April 13, 2010
 

Mediatown: Do "As Little As Possible" After the SuperBowl

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Ludacris and Green Day might have been better music acts than Stevie Wonder and Rolling Stones, the legendary musical heroes from the 20th century. The new age music-doers would have fit in with most of the advertising, which was clearly aimed at the Millennial generation. Still, we would suggest that the NFL was correct at going with yesterday's music icon heroes.

We would also recommend that all the SuperBowl's brave sponsors who advertised or those who studied the SuperBowl for clues for their campaigns not fool themselves into thinking they have figured out the mystery of how to speak to our next generation of product-service purchase leaders. In fact our advice would be to "do as little as possible" before they think, act, advertise and finalize anything.

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For those watched the game at a bar or neighborhood party and couldn't hear the ad game between innings, check out Google to see and hear them all. Last year's Paul McCartney and this year's musical talent was surely NFL's knee-jerk reaction to the backlash they had from the MTV-produced Janet Jackson 2004 whiplash.

For as dated as the NFL's selections were, we think that was not a bad idea. Why? The answer to that question is both part mystery and stark reality.

Let us explain. Following in the NFL's footsteps, we ask you to take a walk back with us to Chinatown, the baby boom era film. Still considered the best screenplay ever written, it's always had a mystery to it which has relevance here.

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We may not have learned about it without Millennial-era technology. The film was released as a DVD, which finally helps explain the genesis of the film's most important and quizzical line. The line was delivered by Jack Nicholson, not once but twice in the film. The line is, "As little as possible".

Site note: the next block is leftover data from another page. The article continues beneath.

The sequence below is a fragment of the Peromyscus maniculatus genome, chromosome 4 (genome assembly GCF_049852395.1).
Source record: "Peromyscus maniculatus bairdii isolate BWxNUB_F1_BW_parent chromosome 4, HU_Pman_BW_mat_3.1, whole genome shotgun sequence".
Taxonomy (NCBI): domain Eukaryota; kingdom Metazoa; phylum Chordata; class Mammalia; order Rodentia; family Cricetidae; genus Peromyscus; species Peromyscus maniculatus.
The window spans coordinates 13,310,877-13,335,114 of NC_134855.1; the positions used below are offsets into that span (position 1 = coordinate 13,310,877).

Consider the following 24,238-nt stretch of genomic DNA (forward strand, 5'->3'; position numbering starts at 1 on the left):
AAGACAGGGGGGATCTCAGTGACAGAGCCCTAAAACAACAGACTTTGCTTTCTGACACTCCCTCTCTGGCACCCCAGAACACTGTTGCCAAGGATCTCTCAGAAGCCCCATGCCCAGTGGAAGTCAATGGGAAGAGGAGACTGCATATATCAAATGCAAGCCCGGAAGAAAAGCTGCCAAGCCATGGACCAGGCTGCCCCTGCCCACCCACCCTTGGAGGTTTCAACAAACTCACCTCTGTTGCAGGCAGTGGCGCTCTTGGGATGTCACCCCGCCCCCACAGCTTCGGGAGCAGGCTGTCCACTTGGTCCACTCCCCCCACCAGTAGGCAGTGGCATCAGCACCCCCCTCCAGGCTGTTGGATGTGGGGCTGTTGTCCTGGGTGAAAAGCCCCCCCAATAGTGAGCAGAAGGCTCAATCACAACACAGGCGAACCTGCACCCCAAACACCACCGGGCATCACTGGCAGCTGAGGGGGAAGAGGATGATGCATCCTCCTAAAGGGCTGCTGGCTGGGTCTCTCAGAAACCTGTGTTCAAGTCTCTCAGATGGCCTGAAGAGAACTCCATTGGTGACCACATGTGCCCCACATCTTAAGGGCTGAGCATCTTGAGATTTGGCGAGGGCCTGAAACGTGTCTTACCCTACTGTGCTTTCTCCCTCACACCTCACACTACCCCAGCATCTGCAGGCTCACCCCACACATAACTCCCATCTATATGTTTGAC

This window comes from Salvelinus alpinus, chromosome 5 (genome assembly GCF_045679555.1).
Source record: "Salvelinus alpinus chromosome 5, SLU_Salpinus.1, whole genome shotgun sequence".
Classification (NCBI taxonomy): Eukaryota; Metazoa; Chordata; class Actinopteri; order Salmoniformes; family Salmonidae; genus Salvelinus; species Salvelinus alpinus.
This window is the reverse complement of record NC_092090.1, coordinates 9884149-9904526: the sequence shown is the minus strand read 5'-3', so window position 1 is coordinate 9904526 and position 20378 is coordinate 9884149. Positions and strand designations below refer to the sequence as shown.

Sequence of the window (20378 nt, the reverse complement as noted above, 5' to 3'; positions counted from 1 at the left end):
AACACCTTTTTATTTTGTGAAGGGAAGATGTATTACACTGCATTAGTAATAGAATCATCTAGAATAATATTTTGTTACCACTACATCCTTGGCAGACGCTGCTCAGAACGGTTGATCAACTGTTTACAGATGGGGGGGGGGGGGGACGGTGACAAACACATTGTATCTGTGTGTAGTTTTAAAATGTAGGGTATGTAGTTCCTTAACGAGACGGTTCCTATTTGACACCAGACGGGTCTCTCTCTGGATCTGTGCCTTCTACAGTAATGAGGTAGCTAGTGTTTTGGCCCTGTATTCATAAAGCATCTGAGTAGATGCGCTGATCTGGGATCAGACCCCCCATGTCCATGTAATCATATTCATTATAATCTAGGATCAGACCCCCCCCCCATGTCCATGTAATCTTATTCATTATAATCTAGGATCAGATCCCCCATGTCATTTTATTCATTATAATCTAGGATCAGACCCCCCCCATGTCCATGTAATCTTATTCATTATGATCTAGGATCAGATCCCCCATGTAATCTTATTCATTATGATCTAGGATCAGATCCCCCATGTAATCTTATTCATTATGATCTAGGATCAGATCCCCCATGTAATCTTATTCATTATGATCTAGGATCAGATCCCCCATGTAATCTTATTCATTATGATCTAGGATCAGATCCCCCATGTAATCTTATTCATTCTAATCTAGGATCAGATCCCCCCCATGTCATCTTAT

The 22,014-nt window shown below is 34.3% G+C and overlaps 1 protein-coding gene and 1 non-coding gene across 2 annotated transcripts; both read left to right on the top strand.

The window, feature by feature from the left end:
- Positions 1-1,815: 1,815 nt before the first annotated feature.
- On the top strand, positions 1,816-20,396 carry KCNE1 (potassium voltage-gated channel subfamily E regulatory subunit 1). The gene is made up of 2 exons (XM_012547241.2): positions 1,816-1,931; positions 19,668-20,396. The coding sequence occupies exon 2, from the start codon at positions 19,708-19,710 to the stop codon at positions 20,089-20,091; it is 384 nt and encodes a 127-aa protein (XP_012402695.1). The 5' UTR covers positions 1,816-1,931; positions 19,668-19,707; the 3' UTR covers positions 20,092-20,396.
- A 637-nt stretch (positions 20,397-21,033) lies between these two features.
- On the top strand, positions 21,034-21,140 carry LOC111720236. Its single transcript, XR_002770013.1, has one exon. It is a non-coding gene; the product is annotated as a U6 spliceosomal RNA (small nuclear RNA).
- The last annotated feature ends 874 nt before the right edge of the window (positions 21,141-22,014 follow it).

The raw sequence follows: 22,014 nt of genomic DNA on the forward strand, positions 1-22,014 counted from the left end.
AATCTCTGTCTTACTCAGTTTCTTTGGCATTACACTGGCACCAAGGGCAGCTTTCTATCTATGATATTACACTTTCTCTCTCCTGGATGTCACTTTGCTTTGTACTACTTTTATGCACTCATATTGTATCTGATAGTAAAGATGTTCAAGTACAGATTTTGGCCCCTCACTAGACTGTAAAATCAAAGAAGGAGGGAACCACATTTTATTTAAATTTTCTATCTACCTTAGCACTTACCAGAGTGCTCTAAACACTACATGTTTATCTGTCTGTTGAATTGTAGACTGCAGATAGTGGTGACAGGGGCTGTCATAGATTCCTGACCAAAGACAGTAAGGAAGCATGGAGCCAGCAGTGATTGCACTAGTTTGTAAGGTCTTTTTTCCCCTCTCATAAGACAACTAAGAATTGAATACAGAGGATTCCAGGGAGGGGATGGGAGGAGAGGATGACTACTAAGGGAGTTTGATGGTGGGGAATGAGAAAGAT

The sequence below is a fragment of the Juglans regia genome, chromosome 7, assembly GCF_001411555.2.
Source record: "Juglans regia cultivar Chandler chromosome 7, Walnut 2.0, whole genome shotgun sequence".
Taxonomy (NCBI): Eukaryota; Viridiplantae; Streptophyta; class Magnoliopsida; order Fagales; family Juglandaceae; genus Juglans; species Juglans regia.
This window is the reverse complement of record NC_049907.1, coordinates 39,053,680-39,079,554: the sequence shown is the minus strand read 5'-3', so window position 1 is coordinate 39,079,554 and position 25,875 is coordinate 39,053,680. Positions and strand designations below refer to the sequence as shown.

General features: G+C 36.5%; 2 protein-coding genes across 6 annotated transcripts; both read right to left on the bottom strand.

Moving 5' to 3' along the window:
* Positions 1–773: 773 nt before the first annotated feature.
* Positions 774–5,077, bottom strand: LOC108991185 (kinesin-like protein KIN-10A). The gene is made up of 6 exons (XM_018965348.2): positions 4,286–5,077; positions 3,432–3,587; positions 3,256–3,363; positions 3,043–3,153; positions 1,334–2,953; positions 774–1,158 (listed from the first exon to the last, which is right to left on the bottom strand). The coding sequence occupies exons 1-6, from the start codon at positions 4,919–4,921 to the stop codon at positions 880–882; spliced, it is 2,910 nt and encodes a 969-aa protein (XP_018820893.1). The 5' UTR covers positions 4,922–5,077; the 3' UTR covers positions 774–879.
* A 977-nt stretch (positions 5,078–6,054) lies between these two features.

It's first delivered as an answer to Faye Dunaway's question about what Nicholson's character, Jake Gittes did as a detective in Chinatown. Then he repeats it as a subconscious statement for the stark reality of the film.

What did it mean? As compared to today's films which spoon feed us every nugget of pre-tested "entertainment" Chinatown's subtlety would most guarantee that the film today would not be made. It almost didn't get made then. Back in the early 70's, Paramount pictures didn't understand the line, neither did almost everyone who read the 1971 screenplay, yet the entire story turned on it, even more so than Hollywood's other classic line, "Rosebud".

Robert Towne, Chinatown's screenwriter was interviewed on the new DVD as to what "As little as possible" meant. Get it to see Towne's full interview. This is what he said about the line's genesis:

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[Interviewer: Where did the title, "Chinatown" come from and what did the line, "As little as possible" mean?]